Reign of Queen Victoria - M. B. Synge

Mr. Gladstone

Among the foremost of Victorian statesmen stands William Ewalt Gladstone.

The name of Gladstone has often occurred in this story of the great Victorian era; but it will be well to collect together a few of the events of his life, in order that the Liberal statesman may stand out beside his political opponent Disraeli, whom he outlived by eighteen years.

The son of one of England's merchant princes, who had made his fortune in West Indian sugar in the days before the abolition of the slave-trade, he went to Eton and Oxford and passed out into the great world of politics. At the Queen's accession he was a young man of twenty-eight, who had already held the post of Tinder Secretary to the Colonies in Sir Robert Peel's Tory ministry.

"Mark that young man," said an English minister; "he will be Prime Minister of England"; while the Bishop of Oxford prophesied success when he wrote, "There is no height to which you may not fairly rise in this country. You may at a future date wield the whole government of this land."

He became a member, under Sir Robert Peel, of the Queen's first Tory Cabinet in 1841, a young man "of unblemished character and of distinguished parliamentary talents, the rising hope of these stern and unbending Tories".

It is curious to remember that Gladstone began his political life as a Conservative and Disraeli as a Liberal, and that both men changed their views and became shining lights on the other side. When the question of Free Trade arose, Gladstone convinced himself that it was a move in the right direction, while Disraeli argued for the continuance of Protection. The promoters of Free Trade won, and it fell to Mr. Gladstone to reduce the customs duties of Britain.

In 1852 the Budget of Disraeli was fiercely attacked by Gladstone, who, by his great speech on this occasion, brought about the fall of the Government. Succeeding his rival as Chancellor of the Exchequer, he at once abolished the soap tax, reduced the heavy tax on tea, and by means of other economic measures he came to be regarded as one of the leading financiers of Queen Victoria's reign.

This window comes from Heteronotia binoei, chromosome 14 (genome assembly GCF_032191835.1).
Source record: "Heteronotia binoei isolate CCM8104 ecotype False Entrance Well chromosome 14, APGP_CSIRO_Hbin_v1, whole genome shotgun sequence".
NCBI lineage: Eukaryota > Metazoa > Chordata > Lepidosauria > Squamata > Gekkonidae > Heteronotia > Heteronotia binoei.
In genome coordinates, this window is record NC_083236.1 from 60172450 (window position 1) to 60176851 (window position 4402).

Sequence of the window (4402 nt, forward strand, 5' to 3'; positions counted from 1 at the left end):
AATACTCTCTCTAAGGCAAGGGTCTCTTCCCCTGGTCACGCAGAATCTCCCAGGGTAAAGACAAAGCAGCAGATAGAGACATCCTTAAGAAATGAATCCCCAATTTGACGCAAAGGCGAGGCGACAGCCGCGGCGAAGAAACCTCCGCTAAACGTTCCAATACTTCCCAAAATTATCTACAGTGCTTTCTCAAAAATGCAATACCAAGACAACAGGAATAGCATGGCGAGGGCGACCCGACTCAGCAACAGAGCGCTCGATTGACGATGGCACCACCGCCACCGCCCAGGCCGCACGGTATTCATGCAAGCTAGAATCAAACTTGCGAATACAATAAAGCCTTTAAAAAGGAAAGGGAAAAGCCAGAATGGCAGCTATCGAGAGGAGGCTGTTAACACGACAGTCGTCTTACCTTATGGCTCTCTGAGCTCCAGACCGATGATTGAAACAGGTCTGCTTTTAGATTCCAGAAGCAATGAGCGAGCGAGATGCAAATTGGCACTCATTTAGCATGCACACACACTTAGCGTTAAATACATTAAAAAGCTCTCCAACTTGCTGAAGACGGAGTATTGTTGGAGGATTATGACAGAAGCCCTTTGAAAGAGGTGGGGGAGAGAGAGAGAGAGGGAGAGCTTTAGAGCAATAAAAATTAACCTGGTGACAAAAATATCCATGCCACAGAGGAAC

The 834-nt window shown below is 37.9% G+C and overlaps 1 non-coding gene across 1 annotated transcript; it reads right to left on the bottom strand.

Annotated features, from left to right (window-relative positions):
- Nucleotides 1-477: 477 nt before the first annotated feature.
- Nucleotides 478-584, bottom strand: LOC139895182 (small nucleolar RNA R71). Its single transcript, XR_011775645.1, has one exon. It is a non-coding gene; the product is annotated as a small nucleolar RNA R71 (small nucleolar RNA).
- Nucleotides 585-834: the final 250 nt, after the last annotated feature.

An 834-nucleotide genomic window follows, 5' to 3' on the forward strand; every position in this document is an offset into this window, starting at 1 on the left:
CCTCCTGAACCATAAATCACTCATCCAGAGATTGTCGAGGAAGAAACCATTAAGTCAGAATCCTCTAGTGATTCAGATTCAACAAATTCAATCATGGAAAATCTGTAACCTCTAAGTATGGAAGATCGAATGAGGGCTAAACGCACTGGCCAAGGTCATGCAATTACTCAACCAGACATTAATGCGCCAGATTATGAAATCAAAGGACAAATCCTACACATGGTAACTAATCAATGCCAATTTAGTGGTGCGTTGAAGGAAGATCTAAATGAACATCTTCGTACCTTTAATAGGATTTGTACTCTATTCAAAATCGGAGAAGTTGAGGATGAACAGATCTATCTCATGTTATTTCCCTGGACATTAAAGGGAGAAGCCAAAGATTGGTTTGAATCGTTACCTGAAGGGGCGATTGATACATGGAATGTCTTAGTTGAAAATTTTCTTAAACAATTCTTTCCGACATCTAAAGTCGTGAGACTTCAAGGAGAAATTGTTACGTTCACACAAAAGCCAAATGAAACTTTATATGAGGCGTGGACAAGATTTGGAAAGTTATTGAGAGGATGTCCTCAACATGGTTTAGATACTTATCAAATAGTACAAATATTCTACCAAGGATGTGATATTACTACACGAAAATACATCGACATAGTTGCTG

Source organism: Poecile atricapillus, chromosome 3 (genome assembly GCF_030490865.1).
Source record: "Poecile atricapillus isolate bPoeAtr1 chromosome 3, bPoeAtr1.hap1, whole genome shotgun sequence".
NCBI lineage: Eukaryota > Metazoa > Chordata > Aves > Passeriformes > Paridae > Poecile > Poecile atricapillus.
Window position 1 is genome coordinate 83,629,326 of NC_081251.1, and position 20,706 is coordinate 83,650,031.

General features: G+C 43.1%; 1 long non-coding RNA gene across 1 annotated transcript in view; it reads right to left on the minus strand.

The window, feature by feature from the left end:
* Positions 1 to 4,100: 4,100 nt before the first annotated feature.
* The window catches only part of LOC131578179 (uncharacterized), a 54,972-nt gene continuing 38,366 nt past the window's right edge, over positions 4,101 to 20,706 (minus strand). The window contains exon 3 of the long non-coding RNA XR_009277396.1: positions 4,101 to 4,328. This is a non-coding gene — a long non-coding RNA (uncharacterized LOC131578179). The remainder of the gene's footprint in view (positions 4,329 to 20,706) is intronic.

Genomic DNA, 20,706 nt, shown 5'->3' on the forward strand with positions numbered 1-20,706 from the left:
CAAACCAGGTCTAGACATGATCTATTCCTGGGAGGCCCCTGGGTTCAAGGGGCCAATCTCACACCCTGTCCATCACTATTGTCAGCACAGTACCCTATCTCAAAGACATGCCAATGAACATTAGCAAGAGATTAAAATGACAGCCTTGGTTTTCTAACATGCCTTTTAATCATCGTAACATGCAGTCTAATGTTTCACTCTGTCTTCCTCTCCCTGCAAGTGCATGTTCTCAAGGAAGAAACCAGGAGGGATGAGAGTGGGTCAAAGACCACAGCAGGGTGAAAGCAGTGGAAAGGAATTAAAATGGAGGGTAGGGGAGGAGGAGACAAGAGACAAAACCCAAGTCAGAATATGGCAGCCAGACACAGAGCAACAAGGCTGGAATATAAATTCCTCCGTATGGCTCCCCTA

The harassing days of the Crimea over, he again became Chancellor of the Exchequer, planning the abolition of the tax on paper, which paved the way for cheap books and newspapers. It fell to his lot to introduce a Reform Bill in 1866, and on this subject he delivered one of his most famous speeches.

"You cannot fight against the future," he pleaded in a voice of solemn warning, which thrilled through the House. "Time is on our side."

The Reform Bill was defeated, and Gladstone retired to his home at Hawarden for a time. But rest was not for him.

A new and yet more democratic Reform Bill was passed by the new parliament, when Disraeli became Prime Minister; but in 1868 Gladstone was called by the Queen to form a Cabinet.

"My mission is to pacify Ireland," he said as he accepted office, and to this end he set himself with his whole soul. His task was colossal.

He proposed first to disestablish the Irish Church as a State Church, and we have already seen how he succeeded. He passed the Elementary Education Act, by which for the first time all children were compelled to go to school.

In 1885 he brought in a Bill for Home Rule for Ireland, which was defeated. At the age of 81 he once more came forward as Ireland's champion and urged Britain to pass a measure bestowing Home Rule on Ireland.

"Sirs," he ended a great two-hour speech, in a voice struggling with emotion, "it would be a misery to me if I had omitted in these closing wars any measures possible for me to take towards upholding and promoting what I believe to be the cause . . . of all parties and all nations inhabiting these islands. Let me entreat you," he added in a low voice—"if it were with my latest breath I would entreat you—to let the dead bury its dead. Cast behind you every recollection of bygone evils; cherish, love, and sustain one another through all the vicissitudes of human affairs in the times that are to come."

The Bill passed its third reading by a scant majority, to be thrown out by the Lords.

So William Gladstone passed from the scene of his long political life.

He had been three times Chancellor of the Exchequer and four times Prime Minister; he had reduced the number of goods on which customs duties were paid from five hundred to fifty, and amongst other measures, he had been responsible for the Irish Land Act, the abolition of the soap and paper duties, and the Local Government Act.



As an orator he had no equal in the great Victorian age. He wrote on matters political, theological, and literary, and in his pursuit of knowledge he found relief from anxiety and comfort under disappointment.

His home life has been called "perfectly happy", and when he died, at the advanced age of eighty-eight at Hawarden, it appeared to many that "the light seemed to have died out of the sky". Even a foreigner echoed the feelings of many Englishmen when he said, "On the day that Gladstone died the world lost its greatest citizen".